Dudes are Pretty People is a 1942 film and the first Western entry of "Hal Roach's Streamliners," approximately 50-minute comedic movies, directed by Hal Roach, Jr. and starring Jimmy Rogers as "Jimmy" and Noah Beery, Jr. as "Pidge Crosby" (Beery's real-life nickname was "Pidge"). The featurette was written by Louis S. Kaye from a story by Donald Hough. The running time for this film is 43 minutes and the picture was released in March 1942. The film had two Streamliners sequels, Calaboose and Prairie Chickens, both released in 1943 with Rogers and Beery in the same roles.


In the American film industry, a featurette is a kind of film which is shorter than a full length feature, but longer than a short film. They comprise two forms of content, shorter films and companion films.

Fiesta (1941 film)

Fiesta is a 1941 American Technicolor film directed by LeRoy Prinz that was one of Hal Roach's Streamliners. The film was the motion picture debut of the Los Angeles Civic Light Opera star Anne Ayars.

The film was re-released in 1948 by Favorite Films and retitled Gaiety.

Gordon Douglas (director)

Gordon Douglas (December 15, 1907 – September 29, 1993) was an American film director, who directed many different genres of films over the course of a five-decade career in motion pictures. He was a native of New York City.

Hay Foot

Hay Foot is a 1942 American military comedy, the second of five World War II-themed Hal Roach's Streamliners starring William Tracy and Joe Sawyer (three additional entries in the series were produced after the war). Fred Guiol directed seven of the eight films, the exception being 1951's As You Were. The leads were played by William Tracy and Joe Sawyer, with co-stars James Gleason, Noah Beery, Jr. and Elyse Knox.

Niagara Falls (1941 film)

Niagara Falls is a 1941 American comedy of errors film directed by Gordon Douglas that was one of Hal Roach's Streamliners.

Prairie Chickens

Prairie Chickens is a 1943 sequel to Dudes are Pretty People (1942) and Calaboose (1943), Western films from "Hal Roach's Streamliners," a series of approximately 50-minute comedic movies, in this case directed by Hal Roach, Jr. and starring Jimmy Rogers as "Jimmy" and Noah Beery, Jr. as "Pidge Crosby" (Beery's real-life nickname was "Pidge"). The supporting cast features comedy veteran Raymond Hatton, who had been an unofficial comedy partner with Beery's uncle Wallace Beery in several pictures two decades earlier, and the featurette's running time is 48 minutes.


Streamline may refer to:

Operation Streamline


Streamliners are streamlined trains. Streamliners could also be:

Streamliners (Illinois Terminal Railroad), three equipment sets owned by the Illinois Terminal Railroad

Hal Roach's Streamliners, a set of comedy films directed by Hal Roach

Tanks a Million

Tanks a Million is a 1941 American film directed by Fred Guiol. It was the first of Hal Roach's Streamliners, short films under an hour designed for the lower half of a double feature. The film was also the first pairing of William Tracy and Joe Sawyer in a film series of the two in the military. Despite the title and military setting, no tanks are seen in the film.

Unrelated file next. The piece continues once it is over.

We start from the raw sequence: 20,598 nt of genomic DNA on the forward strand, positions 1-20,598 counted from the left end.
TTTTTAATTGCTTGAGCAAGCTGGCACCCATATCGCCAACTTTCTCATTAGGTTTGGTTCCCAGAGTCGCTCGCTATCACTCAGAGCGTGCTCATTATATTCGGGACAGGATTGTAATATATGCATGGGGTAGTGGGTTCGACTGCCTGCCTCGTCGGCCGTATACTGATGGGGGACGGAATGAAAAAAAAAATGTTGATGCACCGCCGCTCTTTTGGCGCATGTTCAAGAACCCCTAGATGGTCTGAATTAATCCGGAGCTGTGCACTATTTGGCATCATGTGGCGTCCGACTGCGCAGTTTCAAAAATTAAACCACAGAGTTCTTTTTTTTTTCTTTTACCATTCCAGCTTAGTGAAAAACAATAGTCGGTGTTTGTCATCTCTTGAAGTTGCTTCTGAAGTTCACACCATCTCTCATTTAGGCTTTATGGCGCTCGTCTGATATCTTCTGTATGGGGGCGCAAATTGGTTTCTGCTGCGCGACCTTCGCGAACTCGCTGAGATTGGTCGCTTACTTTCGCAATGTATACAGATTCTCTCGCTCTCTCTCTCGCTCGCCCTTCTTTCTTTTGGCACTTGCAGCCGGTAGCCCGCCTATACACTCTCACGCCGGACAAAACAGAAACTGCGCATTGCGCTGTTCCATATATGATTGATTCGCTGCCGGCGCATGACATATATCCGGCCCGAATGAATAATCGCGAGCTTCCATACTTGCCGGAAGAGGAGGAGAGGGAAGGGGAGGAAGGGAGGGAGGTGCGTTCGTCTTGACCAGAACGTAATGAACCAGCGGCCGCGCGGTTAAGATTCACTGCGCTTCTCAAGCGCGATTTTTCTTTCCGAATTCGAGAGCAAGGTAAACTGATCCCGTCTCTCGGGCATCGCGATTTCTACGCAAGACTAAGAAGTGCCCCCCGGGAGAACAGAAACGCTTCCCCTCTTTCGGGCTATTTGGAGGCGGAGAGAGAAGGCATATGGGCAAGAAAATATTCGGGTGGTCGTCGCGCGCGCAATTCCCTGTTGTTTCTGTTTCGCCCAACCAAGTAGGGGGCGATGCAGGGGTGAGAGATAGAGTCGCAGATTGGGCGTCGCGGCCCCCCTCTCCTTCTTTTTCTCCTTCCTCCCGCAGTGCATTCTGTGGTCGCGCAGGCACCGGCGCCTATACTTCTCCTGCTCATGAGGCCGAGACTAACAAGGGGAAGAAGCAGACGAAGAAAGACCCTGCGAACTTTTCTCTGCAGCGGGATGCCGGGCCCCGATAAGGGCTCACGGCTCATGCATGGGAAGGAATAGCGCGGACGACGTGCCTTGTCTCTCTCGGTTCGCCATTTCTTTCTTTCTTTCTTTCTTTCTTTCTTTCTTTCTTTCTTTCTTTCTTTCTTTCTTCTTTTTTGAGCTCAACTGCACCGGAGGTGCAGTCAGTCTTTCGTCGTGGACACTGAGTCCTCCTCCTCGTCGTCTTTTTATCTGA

That Nazty Nuisance

That Nazty Nuisance is a 1943 American featurette that was one of Hal Roach's Streamliners and directed by Glenn Tryon. The film is also known as Double Crossed Fool (international TV title) and The Last Three. It is a sequel to The Devil with Hitler.

The Devil with Hitler

The Devil with Hitler (a.k.a. Hitler's Valet) is a black-and-white 1942 comedy short propaganda film that was one of Hal Roach's Streamliners short film series. When the board of directors of Hell want Adolf Hitler to take charge, the devil tries to save his job by making the German dictator perform a good deed.

Two Knights from Brooklyn

Two Knights from Brooklyn 1949 film directed by Kurt Neumann and starring William Bendix, Joe Sawyer, and Grace Bradley. It chronicles the adventures of two average "Joes" that form a taxi company in Brooklyn, foil the notorious gangster, "The Frisco Ghost", and live through wives and girlfriend problems.

The film was compiled from two of Hal Roach's Streamliners short features, both originally directed by Neumann a few years before.

Who Killed Doc Robbin

Who Killed Doc Robbin is a 1948 film directed by Bernard Carr and starring Larry Olsen, Billy Gray, and Renee Beard. It was produced by Hal Roach and Robert F. McGowan as a reimagining of their Our Gang series.

The film was one of "Hal Roach's Streamliners" features of the 1940s, running only 55 minutes, and was designed as a B-movie. Like most of Roach's latter-day output, Who Killed Doc Robbin, the sequel to 1947's Curley, was shot in Cinecolor. The film was released to theatres on April 9, 1948 by United Artists.

Who Killed Doc Robbin's plot involves a murder mystery involving the death of local scientist Dr. Hugo Robbin. Curley (Olsen) and his "gang" happen to have been key witnesses to several of the events, and the children's testimonies are told in flashback during the court case.

When Hal Roach sold Our Gang to Metro-Goldwyn-Mayer in 1938, he was contractually bound not to produce anymore kids comedies. When Roach decided that he wanted to produce Curley, he got MGM's permission by giving up his right to buy back the name Our Gang.

Both Curley and Who Killed Doc Robbin, performed poorly at the box office (as a result, Roach discontinued theatrical film production, turning his studio's efforts towards television), and when Roach bought back the rights to the 1927-1938 Our Gang shorts in 1949, he had to re-christen the series as The Little Rascals.

William Tracy

William Tracy (December 1, 1917 – July 18, 1967) was an American character actor.